How Women Can Prevent Heart Disease
Last spring, we had a close call. A patient of ours, a 48-year-old female sales executive, had been experiencing nausea and weakness. But the end of a first-quarter sales push took precedence. She dismissed her symptoms as resulting from stress and too little sleep, and she didn’t reach out to us. Her commitment to her work almost cost her life: She suffered a heart attack. Yet the event was almost completely preventable.
Our patient’s experience is not unusual. Heart disease in women is tricky. Though it is the leading cause of death for American women—responsible for roughly a third of those deaths—it does not receive the research funding or media exposure it deserves. The American Heart Association’s Go Red for Women information campaign is a step in the right direction, but much more needs to be done.
Part of the problem is that men experience heart disease differently than women, and the focus to this point has been on men’s health. Men tend to manifest heart attacks, for example, with more intense symptoms like chest and arm pressure while women often present with a generalized weakness, nausea, anxiety or mild shortness of breath: all symptoms that can be brushed off as something else. Women also tend to downplay their discomfort and put other people and projects first, thus creating a major delay in the diagnosis that is so essential to the survival of a heart attack.
Women tend to downplay their discomfort and put other people and projects first, thus creating a major delay in diagnosis.
How does a woman know if she is at risk for heart disease? There are several things to keep in mind. First, she should learn her family medical history, especially those family members who had heart disease before age 60. Second, she should be aware of other risk factors that are impacted by lifestyle choices. Principal among them is obesity in the form of excess belly fat (leading to insulin resistance and accelerated atherosclerosis), smoking, lack of exercise, a diet rich in simple carbohydrates and saturated fats, and depression.
Third, she should know her numbers. There is still some controversy among cardiologists about exactly what they should be but, at a minimum, the targets are a total cholesterol level of less than 180 and an LDL of less than 120. She should also know her fasting blood sugar, as well as her baseline kidney and liver function tests. This is not a one-size-fits-all situation, however.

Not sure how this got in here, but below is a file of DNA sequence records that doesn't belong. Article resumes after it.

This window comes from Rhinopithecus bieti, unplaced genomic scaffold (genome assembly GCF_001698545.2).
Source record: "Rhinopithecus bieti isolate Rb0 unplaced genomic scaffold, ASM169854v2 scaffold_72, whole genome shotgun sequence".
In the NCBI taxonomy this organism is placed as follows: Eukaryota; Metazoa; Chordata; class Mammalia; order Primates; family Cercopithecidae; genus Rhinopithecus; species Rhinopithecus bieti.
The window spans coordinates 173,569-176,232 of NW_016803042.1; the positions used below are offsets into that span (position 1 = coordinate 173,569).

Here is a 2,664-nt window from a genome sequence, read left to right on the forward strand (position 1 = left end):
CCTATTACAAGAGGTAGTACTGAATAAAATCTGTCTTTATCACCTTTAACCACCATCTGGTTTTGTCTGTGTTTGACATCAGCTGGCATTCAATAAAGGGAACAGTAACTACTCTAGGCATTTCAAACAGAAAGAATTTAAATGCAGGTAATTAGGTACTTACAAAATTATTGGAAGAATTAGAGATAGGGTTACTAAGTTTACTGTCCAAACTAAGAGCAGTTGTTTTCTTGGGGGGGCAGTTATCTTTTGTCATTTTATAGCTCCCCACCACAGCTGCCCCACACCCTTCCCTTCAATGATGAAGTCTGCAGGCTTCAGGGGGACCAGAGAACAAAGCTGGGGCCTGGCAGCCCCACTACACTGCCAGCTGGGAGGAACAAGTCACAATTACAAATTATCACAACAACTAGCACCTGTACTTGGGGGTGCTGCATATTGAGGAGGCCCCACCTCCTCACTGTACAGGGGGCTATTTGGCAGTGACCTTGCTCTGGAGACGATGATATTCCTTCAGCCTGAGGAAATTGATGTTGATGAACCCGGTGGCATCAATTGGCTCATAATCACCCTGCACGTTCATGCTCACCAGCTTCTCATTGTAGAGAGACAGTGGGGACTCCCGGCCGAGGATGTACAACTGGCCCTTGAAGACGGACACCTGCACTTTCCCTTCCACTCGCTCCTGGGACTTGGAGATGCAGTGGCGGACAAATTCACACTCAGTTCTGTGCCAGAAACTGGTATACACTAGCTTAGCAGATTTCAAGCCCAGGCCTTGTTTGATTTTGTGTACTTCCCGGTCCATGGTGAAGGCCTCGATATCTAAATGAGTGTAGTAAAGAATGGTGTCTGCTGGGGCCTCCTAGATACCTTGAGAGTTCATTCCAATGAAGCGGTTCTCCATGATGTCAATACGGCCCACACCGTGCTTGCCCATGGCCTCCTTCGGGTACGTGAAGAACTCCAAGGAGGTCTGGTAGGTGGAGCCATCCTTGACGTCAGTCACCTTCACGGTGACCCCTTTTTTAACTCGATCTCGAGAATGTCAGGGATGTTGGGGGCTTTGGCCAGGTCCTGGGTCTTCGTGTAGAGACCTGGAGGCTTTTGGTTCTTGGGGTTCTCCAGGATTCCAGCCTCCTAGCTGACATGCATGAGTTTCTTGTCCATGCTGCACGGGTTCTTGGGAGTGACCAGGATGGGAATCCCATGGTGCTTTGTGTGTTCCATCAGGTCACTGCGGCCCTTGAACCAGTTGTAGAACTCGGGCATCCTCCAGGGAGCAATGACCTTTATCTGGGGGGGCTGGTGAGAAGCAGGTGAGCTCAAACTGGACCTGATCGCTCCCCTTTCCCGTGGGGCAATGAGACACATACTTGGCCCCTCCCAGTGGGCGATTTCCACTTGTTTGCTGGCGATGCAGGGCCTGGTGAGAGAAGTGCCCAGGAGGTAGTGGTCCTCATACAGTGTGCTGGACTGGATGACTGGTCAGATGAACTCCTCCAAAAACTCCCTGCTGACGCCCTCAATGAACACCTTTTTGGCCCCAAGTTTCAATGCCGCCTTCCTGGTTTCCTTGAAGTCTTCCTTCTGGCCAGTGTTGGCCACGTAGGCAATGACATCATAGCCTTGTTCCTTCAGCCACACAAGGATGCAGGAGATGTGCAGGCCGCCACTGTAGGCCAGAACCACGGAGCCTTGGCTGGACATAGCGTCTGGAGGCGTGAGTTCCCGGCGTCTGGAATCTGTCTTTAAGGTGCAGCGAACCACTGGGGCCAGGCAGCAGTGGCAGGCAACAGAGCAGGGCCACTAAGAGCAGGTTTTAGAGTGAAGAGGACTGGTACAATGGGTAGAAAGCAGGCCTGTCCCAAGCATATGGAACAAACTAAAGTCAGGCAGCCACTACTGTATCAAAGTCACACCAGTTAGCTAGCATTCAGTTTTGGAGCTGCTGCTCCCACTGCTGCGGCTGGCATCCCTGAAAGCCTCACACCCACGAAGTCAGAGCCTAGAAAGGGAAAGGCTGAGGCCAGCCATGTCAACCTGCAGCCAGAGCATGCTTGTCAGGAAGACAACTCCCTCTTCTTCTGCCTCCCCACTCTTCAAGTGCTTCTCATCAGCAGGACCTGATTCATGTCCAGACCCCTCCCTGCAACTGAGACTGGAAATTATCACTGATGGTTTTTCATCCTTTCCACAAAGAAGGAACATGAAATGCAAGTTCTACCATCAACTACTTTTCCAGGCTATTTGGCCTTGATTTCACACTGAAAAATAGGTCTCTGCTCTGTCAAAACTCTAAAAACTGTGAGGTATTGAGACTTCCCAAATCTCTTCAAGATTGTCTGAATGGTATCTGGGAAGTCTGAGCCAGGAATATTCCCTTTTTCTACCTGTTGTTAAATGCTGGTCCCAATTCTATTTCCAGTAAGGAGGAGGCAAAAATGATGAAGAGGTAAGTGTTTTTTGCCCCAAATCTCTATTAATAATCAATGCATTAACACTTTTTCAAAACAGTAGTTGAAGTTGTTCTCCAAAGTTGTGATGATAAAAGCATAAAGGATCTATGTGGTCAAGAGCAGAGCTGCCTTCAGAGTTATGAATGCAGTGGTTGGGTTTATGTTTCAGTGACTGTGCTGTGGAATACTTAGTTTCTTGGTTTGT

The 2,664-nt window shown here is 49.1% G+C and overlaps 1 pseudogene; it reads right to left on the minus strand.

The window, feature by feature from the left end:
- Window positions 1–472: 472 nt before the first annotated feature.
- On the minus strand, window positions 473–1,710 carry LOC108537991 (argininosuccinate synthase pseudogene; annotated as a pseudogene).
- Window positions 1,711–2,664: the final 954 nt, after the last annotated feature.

There are other tests available for identifying cardiac risk including high-sensitivity CRP (hs-CRP), LDL particle size, lipoprotein A and apolipoprotein B. Each of these tests reveals a molecular component of ongoing vascular injury and together they help create a more accurate assessment of heart attack risk over time. A quick way to assess your numbers is the Cardio IQ Advanced Lipid Panel Plus & Inflammation, which costs about $275 and includes all of the above tests. Your primary care physician can order the test and review the results to help create a plan to diminish your risk.
If your numbers come in high and are coupled with some of the treatable risks described above, a visit to a preventive cardiologist is warranted. The specialist can help you accurately assess the situation and create a holistic plan that may include specific supplements, prescription medication and personalized strategies for weight loss, exercise and nutrition to minimize your chances of a heart attack.
I wish our sales executive patient had had a chance to take these steps. Today, she is back at work—but with a coronary stent in place. More important, she is now on the medication (a low-dose statin), exercise program (20 minutes of morning treadmill walking) and diet (low-carb Mediterranean) to help prevent this from ever happening again. So far, so good.
STATS TELL THE STORY
More than 42 million American women are living with some form of cardiovascular disease.
35.3 percent of deaths in American women over the age of 20 are caused by cardiovascular disease each year.
More than 200,000 women die each year from heart attacks—five times as many women as die of breast cancer.
More women than men die of heart disease each year.
23 percent of women and 18 percent of men will die within one year of a first recognized heart attack; 22 to 32 percent of female and 15 to 27 percent of male heart attack survivors will die within five years.
12 to 25 percent of female and 7 to 22 percent of male heart attack survivors will be diagnosed with heart failure within five years.